• Fit Friday – Focus the day on physical activities. Take walks and bike rides, go swimming, play tag or catch, or other fun outdoor activities. If it’s too hot, do family dance parties (you don’t even have to buy expensive dance games – you can find many fun dance game songs on YouTube.) Make it an active day and perhaps close the day out with a Family Movie night to relax after all your hard work.

4. Incorporate the Library and Plenty of Reading and Writing

Don’t let your child forget everything they’ve learned by not having them read or write over the break. According to the U.S. Department of Education, students lose up to two months of math and reading skills over the summer. Kids should be reading every day for 20-30 minutes. This can be on their own or listening to stories read to them. The Richland Library system has a really great summer reading challenge to motivate your kids to read more.

5. Include Lots of Fun Educational Activities into Your Daily Schedule

Here are some great sites:

  • Scratch is a tool that teaches kids to be creative, reason systematically and work in a group. The user can program their own interactive stories, games, and animations — and share them with the community online.
  • Scholastic is chocked full of activity ideas — covering reading, writing, outdoor activities, math, science, food … you name it. They have pages of free printables as well — great FREE activities by age range to keep your kid busy!
  • Meet me at Midnight by the Smithsonian. If your kids liked the movie Night at the Museum, they are going to LOVE this!  This is an animated program that takes you on tours and adventures of museums at night — when all the adventures come alive!

6. Keep a List of “Extras”

Have a list of things that can be done when you can’t think of anything else. You can even put these on slips of paper and store them in a mason jar – “The Bored Jar” for your children to choose from when you’ve run out of activities. These can include online reading or math games, playing a board game with siblings, extra reading or writing, painting or drawing, etc.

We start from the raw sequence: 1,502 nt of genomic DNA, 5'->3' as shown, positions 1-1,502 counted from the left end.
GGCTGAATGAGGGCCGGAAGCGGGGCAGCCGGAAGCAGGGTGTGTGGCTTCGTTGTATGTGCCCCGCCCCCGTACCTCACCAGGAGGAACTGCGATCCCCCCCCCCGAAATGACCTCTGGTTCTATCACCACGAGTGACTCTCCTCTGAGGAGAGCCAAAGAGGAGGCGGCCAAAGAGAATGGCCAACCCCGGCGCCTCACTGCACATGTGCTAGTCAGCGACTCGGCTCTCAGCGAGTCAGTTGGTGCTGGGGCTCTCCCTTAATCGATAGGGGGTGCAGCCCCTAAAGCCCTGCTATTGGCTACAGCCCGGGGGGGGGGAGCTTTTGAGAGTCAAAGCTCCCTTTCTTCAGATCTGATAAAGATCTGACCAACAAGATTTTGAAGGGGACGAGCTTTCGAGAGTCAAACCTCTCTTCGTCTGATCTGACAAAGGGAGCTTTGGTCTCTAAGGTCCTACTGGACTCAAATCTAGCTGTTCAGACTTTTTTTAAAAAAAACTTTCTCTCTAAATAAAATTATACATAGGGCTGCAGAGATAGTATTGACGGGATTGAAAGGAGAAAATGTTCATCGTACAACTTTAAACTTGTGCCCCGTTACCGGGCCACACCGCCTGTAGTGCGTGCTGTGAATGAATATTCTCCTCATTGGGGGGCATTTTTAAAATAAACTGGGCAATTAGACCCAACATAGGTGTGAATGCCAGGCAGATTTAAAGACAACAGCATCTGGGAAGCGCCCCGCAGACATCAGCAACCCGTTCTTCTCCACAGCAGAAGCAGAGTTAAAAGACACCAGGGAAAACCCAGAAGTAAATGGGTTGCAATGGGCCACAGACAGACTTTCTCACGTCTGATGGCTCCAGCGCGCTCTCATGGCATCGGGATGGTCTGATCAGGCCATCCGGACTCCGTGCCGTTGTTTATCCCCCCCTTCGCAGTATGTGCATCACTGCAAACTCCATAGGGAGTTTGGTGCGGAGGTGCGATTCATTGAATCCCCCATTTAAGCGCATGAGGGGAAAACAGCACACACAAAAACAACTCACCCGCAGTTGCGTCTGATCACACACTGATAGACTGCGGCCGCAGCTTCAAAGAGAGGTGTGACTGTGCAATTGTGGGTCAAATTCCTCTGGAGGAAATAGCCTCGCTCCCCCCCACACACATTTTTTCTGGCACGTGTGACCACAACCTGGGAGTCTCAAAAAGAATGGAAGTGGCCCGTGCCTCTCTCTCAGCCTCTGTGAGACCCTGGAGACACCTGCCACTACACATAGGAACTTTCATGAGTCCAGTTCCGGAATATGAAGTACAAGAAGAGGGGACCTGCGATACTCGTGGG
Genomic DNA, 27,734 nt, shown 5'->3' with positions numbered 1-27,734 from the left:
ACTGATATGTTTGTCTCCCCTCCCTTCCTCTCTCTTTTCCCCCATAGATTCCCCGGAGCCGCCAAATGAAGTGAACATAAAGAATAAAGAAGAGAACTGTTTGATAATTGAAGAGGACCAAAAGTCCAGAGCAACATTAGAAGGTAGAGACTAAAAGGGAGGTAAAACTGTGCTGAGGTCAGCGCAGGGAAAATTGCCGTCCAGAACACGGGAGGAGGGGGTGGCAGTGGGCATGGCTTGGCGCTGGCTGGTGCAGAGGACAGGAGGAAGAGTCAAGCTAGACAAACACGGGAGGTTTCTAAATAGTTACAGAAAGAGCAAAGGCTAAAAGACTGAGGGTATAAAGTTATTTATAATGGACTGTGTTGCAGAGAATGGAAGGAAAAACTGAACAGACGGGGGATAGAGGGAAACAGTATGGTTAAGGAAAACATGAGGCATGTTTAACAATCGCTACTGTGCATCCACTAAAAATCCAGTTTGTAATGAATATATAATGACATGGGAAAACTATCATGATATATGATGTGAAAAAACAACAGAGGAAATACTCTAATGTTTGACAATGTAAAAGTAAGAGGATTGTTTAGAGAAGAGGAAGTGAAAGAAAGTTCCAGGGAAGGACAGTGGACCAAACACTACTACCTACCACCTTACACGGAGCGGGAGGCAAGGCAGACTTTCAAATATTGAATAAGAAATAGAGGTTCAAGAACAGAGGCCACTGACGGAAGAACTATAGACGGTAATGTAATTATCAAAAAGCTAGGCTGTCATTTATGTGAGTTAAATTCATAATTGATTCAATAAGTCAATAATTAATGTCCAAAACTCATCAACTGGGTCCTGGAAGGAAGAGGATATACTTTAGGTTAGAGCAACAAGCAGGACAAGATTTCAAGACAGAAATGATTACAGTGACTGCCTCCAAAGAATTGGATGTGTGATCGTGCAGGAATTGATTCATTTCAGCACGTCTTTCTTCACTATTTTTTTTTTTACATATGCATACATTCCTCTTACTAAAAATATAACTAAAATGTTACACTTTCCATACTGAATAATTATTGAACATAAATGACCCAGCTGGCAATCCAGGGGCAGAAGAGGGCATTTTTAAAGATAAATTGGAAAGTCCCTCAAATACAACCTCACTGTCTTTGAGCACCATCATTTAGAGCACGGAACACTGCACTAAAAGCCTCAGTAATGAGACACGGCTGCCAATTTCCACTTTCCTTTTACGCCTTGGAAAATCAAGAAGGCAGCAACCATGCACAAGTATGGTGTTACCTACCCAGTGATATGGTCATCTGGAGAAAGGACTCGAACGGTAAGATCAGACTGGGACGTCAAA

7. Be Flexible

Summer should be fun. A schedule that is too rigid may stress everyone out. Allow plenty of time for friends and movies and other relaxing activities.

The best part about your own summer camp at home is that it is inexpensive and it’s really not all that difficult to set up. You can use what you already have available to you, incorporate some of your kids’ friends into the activities, and stay busy without breaking the bank. Best of all, you and your kids will be learning all summer long.

Do you have ideas for great in-home summer camp activities?

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Alexa Bigwarfe is a mother to 3 wildlings who keep her on her toes. She is an advocate, activist, speaker, author & author coach, publisher, and podcaster. Her writing career began after her infant daughter passed away at 2 days old and she turned to writing for healing. Since then, she has used her writing platform for advocacy and activism to support mothers, children, and marginalized voices. She began a nonprofit, Sunshine After the Storm, to provide support, care, healing retreats, and grief recovery to mothers in their most difficult time. She is the creator and co-host of the Lose the Cape podcast, which features moms working to make a difference in their children's lives and has co-authored and published four volumes under the Lose the Cape brand. Her primary business is Write|Publish|Sell, a company dedicated to shepherding authors through the massive process of writing and publishing their books like a pro. She owns her own publishing house, Kat Biggie Press, and a children's book publishing company, Purple Butterfly Press - both dedicated to bringing stories of hope, inspiration, encouragement, and girl-power to the world. Learn more at alexabigwarfe.com.